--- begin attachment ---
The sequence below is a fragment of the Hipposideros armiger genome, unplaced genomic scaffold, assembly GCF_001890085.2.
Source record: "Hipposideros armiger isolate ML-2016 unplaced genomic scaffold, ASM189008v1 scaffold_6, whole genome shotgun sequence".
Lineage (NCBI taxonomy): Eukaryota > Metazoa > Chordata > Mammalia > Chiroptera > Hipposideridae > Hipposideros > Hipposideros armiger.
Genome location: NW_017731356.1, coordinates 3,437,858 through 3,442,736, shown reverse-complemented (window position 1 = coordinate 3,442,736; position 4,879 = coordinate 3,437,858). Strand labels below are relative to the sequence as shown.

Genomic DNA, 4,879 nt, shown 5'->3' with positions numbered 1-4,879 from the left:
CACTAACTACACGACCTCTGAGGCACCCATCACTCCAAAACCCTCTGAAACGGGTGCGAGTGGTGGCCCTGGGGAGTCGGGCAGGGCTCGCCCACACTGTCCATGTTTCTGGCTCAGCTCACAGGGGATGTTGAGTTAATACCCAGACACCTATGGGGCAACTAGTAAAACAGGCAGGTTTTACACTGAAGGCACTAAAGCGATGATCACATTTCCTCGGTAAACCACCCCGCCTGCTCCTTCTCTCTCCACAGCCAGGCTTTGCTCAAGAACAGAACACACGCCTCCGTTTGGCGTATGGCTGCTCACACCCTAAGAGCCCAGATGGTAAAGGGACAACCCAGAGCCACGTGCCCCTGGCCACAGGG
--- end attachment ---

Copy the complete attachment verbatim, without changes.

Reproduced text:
The sequence below is a fragment of the Hipposideros armiger genome, unplaced genomic scaffold, assembly GCF_001890085.2.
Source record: "Hipposideros armiger isolate ML-2016 unplaced genomic scaffold, ASM189008v1 scaffold_6, whole genome shotgun sequence".
Lineage (NCBI taxonomy): Eukaryota > Metazoa > Chordata > Mammalia > Chiroptera > Hipposideridae > Hipposideros > Hipposideros armiger.
Genome location: NW_017731356.1, coordinates 3,437,858 through 3,442,736, shown reverse-complemented (window position 1 = coordinate 3,442,736; position 4,879 = coordinate 3,437,858). Strand labels below are relative to the sequence as shown.

Genomic DNA, 4,879 nt, shown 5'->3' with positions numbered 1-4,879 from the left:
CACTAACTACACGACCTCTGAGGCACCCATCACTCCAAAACCCTCTGAAACGGGTGCGAGTGGTGGCCCTGGGGAGTCGGGCAGGGCTCGCCCACACTGTCCATGTTTCTGGCTCAGCTCACAGGGGATGTTGAGTTAATACCCAGACACCTATGGGGCAACTAGTAAAACAGGCAGGTTTTACACTGAAGGCACTAAAGCGATGATCACATTTCCTCGGTAAACCACCCCGCCTGCTCCTTCTCTCTCCACAGCCAGGCTTTGCTCAAGAACAGAACACACGCCTCCGTTTGGCGTATGGCTGCTCACACCCTAAGAGCCCAGATGGTAAAGGGACAACCCAGAGCCACGTGCCCCTGGCCACAGGG